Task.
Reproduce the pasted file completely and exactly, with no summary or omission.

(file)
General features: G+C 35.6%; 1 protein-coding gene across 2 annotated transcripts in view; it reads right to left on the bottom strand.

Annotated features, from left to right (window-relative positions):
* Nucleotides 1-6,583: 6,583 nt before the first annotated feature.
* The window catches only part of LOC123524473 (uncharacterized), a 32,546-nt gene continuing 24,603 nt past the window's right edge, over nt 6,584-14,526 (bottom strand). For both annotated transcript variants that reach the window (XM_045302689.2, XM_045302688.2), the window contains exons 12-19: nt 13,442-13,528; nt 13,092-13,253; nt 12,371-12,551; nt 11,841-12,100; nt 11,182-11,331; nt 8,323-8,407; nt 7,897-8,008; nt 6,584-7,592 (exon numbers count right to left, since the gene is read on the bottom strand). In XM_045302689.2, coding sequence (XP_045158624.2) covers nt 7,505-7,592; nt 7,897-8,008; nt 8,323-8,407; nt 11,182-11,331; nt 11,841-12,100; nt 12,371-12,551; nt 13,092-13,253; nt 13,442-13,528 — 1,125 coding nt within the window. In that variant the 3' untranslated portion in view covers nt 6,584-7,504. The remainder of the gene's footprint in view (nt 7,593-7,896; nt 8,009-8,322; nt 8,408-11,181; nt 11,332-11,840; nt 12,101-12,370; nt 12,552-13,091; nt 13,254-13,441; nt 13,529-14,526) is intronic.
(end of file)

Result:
General features: G+C 35.6%; 1 protein-coding gene across 2 annotated transcripts in view; it reads right to left on the bottom strand.

Annotated features, from left to right (window-relative positions):
* Nucleotides 1-6,583: 6,583 nt before the first annotated feature.
* The window catches only part of LOC123524473 (uncharacterized), a 32,546-nt gene continuing 24,603 nt past the window's right edge, over nt 6,584-14,526 (bottom strand). For both annotated transcript variants that reach the window (XM_045302689.2, XM_045302688.2), the window contains exons 12-19: nt 13,442-13,528; nt 13,092-13,253; nt 12,371-12,551; nt 11,841-12,100; nt 11,182-11,331; nt 8,323-8,407; nt 7,897-8,008; nt 6,584-7,592 (exon numbers count right to left, since the gene is read on the bottom strand). In XM_045302689.2, coding sequence (XP_045158624.2) covers nt 7,505-7,592; nt 7,897-8,008; nt 8,323-8,407; nt 11,182-11,331; nt 11,841-12,100; nt 12,371-12,551; nt 13,092-13,253; nt 13,442-13,528 — 1,125 coding nt within the window. In that variant the 3' untranslated portion in view covers nt 6,584-7,504. The remainder of the gene's footprint in view (nt 7,593-7,896; nt 8,009-8,322; nt 8,408-11,181; nt 11,332-11,840; nt 12,101-12,370; nt 12,552-13,091; nt 13,254-13,441; nt 13,529-14,526) is intronic.